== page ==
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Cancer rates spur inquiry

Al Musella's Comments: (This is his personal views and are not necessarily the views of the Musella Foundation!)


Posted on: 03/26/2004

Cancer rates spur inquiry

By EVE BYRON - IR Staff Writer - 03/26/04

Lewis and Clark County and state officials are investigating concerns of St. Peter Hospital's two oncologists, who are observing what they believe is a high incidence of aggressive brain tumors among Helena residents.

Dr. Steven Todd said that this year alone, he and fellow oncologist Dr. Thomas Weiner have seen around 10-12 cases of high-grade astrocytoma brain tumors known as glioblastoma multiforme and eight to 10 cases last year. Statistically, the average crude rate nationwide is five to six cases per year per 100,000 people.

On Thursday, Todd said that while the higher rates could be just a statistical blip, it also could be a cancer cluster. Either way, it's something he plans on looking into further.

"It seems that we have a higher percentage of people with these aggressive brain tumors in the Helena area," Todd said. "That's just an observation I've made, and we're going to get statistics and compare them with national standard rates to see if what I'm observing is true or it's just more of a statistical thing."

Montana State Epidemiologist Todd Damrow was made aware of the oncologists' observations this week, and said he also will investigate their report.

Both Damrow and County Health Officer Joan Miles are quick to note that it's not unusual for their offices to field reports of potential cancer clusters, and that those reports frequently turn out to be unsubstantiated.

Still, they take the reports quite seriously.

"You never know when the next one is going to turn out to be Libby," Damrow said on Thursday, referring to the outbreak of lung cancer and asbestosis uncovered in the northwestern Montana community in 1999. "We're not at the point where we want to sound the bells and whistles … but we will go in and take a look and see if the rate of occurrence of cancer is greater than the expected rate."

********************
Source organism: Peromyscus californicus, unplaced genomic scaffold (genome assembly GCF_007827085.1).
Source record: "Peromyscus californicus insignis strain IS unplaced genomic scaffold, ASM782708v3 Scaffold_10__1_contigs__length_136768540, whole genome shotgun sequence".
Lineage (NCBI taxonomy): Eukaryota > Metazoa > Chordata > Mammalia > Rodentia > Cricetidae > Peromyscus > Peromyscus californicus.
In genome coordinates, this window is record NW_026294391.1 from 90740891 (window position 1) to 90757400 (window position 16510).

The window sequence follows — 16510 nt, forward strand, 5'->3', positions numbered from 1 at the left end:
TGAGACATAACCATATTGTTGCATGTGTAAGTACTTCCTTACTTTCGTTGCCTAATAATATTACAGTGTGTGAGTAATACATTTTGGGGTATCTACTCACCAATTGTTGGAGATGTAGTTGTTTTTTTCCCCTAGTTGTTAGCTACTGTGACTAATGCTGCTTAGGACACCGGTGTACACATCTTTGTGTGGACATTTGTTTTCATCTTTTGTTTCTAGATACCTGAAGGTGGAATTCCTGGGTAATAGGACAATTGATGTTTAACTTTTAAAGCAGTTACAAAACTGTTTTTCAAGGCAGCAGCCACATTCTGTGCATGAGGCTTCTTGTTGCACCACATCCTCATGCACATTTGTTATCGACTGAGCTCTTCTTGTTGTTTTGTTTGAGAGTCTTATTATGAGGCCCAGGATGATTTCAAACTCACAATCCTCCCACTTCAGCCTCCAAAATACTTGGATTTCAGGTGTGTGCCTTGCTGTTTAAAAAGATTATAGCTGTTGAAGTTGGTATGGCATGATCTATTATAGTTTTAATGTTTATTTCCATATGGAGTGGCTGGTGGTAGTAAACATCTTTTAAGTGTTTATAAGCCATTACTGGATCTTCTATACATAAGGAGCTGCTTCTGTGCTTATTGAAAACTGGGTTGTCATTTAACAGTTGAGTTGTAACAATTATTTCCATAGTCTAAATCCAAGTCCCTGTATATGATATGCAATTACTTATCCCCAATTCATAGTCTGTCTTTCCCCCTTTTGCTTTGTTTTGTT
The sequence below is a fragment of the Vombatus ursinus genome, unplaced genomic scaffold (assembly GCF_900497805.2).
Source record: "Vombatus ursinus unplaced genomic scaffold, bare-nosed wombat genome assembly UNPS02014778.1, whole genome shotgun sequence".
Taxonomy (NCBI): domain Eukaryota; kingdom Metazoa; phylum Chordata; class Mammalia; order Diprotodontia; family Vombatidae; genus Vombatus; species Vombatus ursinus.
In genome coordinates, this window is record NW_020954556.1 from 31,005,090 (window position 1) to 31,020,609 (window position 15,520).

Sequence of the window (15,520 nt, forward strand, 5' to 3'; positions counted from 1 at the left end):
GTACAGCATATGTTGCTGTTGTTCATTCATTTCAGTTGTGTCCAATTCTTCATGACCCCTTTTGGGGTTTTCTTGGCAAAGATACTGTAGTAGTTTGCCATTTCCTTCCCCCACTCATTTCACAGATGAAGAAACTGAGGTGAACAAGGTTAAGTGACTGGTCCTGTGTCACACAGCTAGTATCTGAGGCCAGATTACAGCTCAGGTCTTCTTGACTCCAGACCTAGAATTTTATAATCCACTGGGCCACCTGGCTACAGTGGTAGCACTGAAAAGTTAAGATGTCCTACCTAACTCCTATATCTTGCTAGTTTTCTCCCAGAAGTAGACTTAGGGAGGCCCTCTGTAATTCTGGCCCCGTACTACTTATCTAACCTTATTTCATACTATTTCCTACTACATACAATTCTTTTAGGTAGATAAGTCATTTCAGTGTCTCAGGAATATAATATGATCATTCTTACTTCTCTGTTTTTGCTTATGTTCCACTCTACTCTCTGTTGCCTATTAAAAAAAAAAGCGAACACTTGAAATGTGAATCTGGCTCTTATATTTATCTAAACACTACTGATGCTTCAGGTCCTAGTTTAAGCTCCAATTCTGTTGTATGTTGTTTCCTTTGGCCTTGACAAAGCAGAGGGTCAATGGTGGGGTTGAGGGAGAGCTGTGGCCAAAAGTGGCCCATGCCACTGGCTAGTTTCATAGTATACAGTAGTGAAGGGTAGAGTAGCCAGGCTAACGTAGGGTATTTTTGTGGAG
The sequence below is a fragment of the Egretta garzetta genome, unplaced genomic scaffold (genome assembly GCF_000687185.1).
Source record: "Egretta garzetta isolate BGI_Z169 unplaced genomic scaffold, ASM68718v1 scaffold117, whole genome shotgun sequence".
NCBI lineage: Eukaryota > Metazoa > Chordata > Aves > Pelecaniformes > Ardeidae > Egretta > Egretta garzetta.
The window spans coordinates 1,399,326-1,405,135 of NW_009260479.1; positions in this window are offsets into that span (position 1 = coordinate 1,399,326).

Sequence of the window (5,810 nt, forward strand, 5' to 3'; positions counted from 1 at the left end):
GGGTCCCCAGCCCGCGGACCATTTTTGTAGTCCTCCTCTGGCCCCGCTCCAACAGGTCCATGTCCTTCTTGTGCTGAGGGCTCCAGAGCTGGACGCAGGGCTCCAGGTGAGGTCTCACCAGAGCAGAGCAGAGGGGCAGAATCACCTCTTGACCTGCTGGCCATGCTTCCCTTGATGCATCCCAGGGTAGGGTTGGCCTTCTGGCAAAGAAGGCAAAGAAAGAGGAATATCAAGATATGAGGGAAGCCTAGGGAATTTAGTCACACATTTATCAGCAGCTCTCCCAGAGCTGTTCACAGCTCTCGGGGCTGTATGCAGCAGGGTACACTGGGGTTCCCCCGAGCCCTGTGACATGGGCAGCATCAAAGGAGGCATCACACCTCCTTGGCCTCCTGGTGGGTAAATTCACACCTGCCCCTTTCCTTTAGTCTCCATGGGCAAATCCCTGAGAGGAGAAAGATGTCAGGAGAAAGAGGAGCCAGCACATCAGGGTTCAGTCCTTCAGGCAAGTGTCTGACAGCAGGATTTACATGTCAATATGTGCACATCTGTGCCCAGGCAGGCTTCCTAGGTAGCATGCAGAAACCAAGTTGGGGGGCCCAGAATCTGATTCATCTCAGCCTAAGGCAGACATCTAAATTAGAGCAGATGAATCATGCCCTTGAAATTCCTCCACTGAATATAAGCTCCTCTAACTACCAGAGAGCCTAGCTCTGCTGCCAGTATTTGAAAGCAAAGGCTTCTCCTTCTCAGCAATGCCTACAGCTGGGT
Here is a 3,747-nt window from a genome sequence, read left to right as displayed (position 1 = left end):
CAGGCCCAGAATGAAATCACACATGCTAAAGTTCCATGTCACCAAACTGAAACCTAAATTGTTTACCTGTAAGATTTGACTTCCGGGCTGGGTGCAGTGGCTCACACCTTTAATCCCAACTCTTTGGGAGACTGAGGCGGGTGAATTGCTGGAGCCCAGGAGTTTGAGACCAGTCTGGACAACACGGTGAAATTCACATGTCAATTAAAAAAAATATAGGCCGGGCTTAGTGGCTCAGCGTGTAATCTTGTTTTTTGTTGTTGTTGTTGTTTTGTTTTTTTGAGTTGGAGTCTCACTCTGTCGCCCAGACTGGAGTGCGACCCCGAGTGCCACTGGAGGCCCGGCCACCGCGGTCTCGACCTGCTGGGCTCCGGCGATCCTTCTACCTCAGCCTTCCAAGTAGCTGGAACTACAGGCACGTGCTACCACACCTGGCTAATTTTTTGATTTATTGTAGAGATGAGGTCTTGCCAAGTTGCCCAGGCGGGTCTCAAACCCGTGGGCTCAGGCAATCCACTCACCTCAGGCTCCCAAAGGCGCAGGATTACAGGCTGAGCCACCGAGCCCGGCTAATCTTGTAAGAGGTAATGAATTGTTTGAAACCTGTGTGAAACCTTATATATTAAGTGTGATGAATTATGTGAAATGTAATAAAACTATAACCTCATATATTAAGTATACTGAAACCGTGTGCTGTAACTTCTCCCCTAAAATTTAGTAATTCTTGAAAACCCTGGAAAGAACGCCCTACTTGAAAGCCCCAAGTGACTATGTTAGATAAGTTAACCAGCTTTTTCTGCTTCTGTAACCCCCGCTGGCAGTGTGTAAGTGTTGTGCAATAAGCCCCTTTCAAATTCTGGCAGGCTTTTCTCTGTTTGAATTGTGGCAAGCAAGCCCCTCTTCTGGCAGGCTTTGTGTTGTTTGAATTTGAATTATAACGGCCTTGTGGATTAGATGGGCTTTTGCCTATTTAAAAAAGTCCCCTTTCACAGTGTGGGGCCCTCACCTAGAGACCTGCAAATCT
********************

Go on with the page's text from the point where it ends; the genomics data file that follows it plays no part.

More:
The type of aggressive brain tumor the oncologists observed traditionally occurs in people between their late 30s to mid 60s, Todd said. Gliobtastoma multiforme tumors usually are fatal, with death within three months of diagnosis without treatment, and within 1-3 years with surgery, radiation and/or chemotherapy.

Todd and Damrow said they plan to look at local, state and national cancer registries and statistics to evaluate the numbers. When doing so, they'll keep in mind Helena's small population and the law of averages.

"In smaller populations, you can be much more susceptible to blips," Todd said. "Say 20 people were going to get those types of tumors in five years in Helena, and it just so happens that 20 get them in the first three years, and in the second two years no one gets them. We would still be right on average."

Of particular concern to those investigating the doctors' observations is the abundance of heavy metals and arsenic in soils, water and air in Lewis and Clark County due to historic mining practices and the Asarco lead smelter in East Helena. Some of the contaminants — arsenic, in particular, but other heavy metals as well n are known carcinogens.

Aimee Reynolds, a risk assessor for the state Department of Environmental Quality, took a quick look earlier this week at information on the number of tumors in Lewis and Clark County. She notes that the state's tumor registry information that she perused only dated from 1996-2000, so recent tumors may not be included in the registry. But early indications show that cancer rates in Lewis and Clark County actually are lower than the national rate.

However, when Reynolds did her research she wasn't aware of the type of cancer the oncologists were seeing, so she didn't look specifically at this type of brain tumors.

Damrow's office, in conjunction with the Lewis and Clark County Health Department, will undertake that type of scrutiny. He expects to reach some initial conclusions within the next few weeks.

But again, Damrow doesn't want people to become overly concerned at this point.

"A lot of people don't realize that you have a one in three lifetime chance of getting cancer, and a one in four chance of it affecting your household," Damrow said. "So what can appear to be a cancer cluster isn't. Fortunately, most don't turn out to be clusters, but sometimes they do."

Todd said he's pleased that Damrow is showing interest in the situation, and adds that he hopes to get the cancer committee at St. Peter's Hospital involved in the investigation too.

Reporter Eve Byron can be reached at 447-4076 or by e-mail at

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